Volume versus Masses, Masayuki Takayanagi plays “Axis/Another Revolvable Thing” (2LP Bundle/ 2CD), Blank Forms, 2020 on #neuguitars #blog




Finally! Finally another piece of the mosaic, another piece of history that finds its place. Between his emergence on the scene during the early 1950s, until his passing in 1991, Masayuki Takayanagi remained one of the great visionaries of Japanese guitar, cutting his teeth with Lennie Tristano, before turning his back on traditional forms jazz during the late 60’s – departing into a territory which ran roughly parallel with the innovations of Sonny Sharrock, Keith Rowe, and Derek Bailey. One of the first players on the international scene to deploy tabletop guitar for pure noise improvisation, it was Takayanagi, arguably more than any other, that laid the groundwork for the distinct sound and approach which would be built upon by players like Keiji Haino and Otomo Yoshihide, imagining a blueprint from freemusic as it only happened in Japan.


Today’s object of desire is this double CD with the complete recording of the concert held on the 5th of September, 1975, at Yasuda Seimei Hall in Tokyo’s Shinjuku district. Masayuki Takayanagi played with the same lineup, his New Direction Units, which he had recorded at the Yamaha Studio in Shibuya “April is the Cruellest Month”, or Kengi Mori on reeds, Nobuyoshi Ino on bass and cello, and Hiroshi Yamazaki on percussion. The group performed six pieces at the concert, Fragment I trough VI. Fragment II, III and VI have been released on Axis: Another Revolvable Thing. Fragment I,IV and V have been releases as Axis: Another Revolvable Thing Part. 2, both in 1975 for the indipendent japanese label Offbeat Records. We had to wait for 45 years, 45 years that Blank Forms Editions made a reprint as a double cd. It was time! So now the concert is complete. Now the two parts join together.


The Japanese free jazz critic Teruto Soejima1, promoter of many legendary events and concerts, operator of the Mobys Record label and deeply involved in the introduction of Japanese free jazz to Europe, especially through his position with the Moers Jazz Festival, writes in the booklet that accompayin the cd: “together these two parts are a complete print of the cosmos and just as we can have come to see the dark side of the moon”. Now we can enjoy the entirety of the group’s performance. The tittle of the concert was choosen by Takayanagi himself: Another Revolvable Thing. The title gives a strong sense of Takayanagi’s philosophy: a mode of performance that is based on his personal ideology anche which exists at a considerable remove from the conventional jazz world. You call call it a sort of personal manifesto. It was also the last in a long time of letters of divorce to the japanise jazz world, a worl so assorbed in its imitation of American jazz world that it has forgotten its own cultural identity.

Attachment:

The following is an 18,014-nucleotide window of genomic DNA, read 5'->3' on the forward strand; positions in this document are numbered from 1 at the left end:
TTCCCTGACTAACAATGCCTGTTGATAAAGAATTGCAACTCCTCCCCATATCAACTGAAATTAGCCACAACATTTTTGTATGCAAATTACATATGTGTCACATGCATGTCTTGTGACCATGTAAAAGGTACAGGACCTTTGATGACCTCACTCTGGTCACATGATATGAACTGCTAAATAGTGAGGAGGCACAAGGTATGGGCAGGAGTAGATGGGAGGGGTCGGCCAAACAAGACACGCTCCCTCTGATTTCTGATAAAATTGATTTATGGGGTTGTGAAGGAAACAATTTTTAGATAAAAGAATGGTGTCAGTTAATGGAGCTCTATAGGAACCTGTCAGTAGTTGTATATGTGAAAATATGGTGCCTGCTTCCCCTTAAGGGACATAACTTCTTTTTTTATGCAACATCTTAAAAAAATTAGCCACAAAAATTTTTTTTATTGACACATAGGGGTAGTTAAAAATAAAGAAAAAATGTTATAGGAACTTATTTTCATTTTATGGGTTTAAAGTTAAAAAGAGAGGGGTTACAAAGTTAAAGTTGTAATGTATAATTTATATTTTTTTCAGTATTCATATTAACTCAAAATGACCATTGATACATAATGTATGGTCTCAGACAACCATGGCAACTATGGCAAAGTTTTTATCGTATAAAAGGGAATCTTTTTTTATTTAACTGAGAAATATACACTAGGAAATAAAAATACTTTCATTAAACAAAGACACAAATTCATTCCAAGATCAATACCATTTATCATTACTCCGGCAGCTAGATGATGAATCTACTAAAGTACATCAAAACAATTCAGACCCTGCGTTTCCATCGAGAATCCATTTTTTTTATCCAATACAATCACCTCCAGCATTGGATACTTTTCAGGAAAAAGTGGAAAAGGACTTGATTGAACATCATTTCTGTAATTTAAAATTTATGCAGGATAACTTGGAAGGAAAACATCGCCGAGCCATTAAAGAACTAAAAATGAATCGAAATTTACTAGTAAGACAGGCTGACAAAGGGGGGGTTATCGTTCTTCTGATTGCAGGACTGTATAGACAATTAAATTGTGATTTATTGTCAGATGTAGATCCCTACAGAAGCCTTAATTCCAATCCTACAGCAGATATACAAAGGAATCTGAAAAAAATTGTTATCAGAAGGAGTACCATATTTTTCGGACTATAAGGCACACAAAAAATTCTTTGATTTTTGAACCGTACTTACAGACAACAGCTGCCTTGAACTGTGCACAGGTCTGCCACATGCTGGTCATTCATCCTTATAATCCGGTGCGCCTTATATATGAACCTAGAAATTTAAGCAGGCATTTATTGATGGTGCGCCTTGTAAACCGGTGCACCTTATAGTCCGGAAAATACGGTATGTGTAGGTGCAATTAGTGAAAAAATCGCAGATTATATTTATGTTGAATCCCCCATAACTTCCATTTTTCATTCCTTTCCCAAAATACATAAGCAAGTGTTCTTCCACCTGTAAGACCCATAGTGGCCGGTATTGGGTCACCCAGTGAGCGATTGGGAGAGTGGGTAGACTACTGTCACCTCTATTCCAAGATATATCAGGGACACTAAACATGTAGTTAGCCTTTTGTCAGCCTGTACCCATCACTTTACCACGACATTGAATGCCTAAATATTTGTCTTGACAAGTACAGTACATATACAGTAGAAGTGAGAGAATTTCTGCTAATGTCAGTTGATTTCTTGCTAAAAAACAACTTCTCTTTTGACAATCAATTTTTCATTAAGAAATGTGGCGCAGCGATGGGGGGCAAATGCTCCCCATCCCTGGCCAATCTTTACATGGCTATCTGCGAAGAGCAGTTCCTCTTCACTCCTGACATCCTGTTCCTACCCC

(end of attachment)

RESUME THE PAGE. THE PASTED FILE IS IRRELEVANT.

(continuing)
More important for me is the title of this double cd, created by Takayanagi himself: Axis. Axis is more then a title, it’s a perfect example of how Takayanagi resorts to theory when talking about himself and his music. At the same time it’s simultanously an expression of his philosophy and the resolution that he brought to his performance. In his music you can hear cold, dry abstract structures combined with an exoticism that borders on the sensual. The contrast exists because these qualities are linked along an axis that has the vivid image of “fresh Blood” at one pole and the methodologycal consciousness of physical “mass” at the other.

The musicians listen intently to each other, their precise concentration creating clusters and textures of sounds. The music’s structures arise from this perfect interplay. Time streches out toward the infinite. As those structures become generally denser, a sense of time arises. Time is already in rapid motion. Acceleration. Speed. Speed in its turn created space.the minds of the four musicians move at high speed. Takayanagi’s guitar drives the performance forward with greater and greater acceleration. The actualization of this acceleration’s theory is “mass projection”.


Soejima compares music to a Moebius ring, where space is rewound, to run along one side, then on the reverse. Our awareness rises and falls in some unknown environment. In the booklet of the cd we read this expression by Takayanagi: “For me, playing free jazz is an inevitability, and it’s also theory.” He theorizes the locus of his intentions and their pathways into the future, and this has enable him to create his own unique, hightly developed theoretical system. This is manifested through the methodology he has developed, oriented around the twin poles of “mass production” and “gradually projection”. From within his theories and the repetition of acts of performance, he pressed even deeper towards something essential. Something that is clearly understood in this double cd.


Thanks to Blank Forms.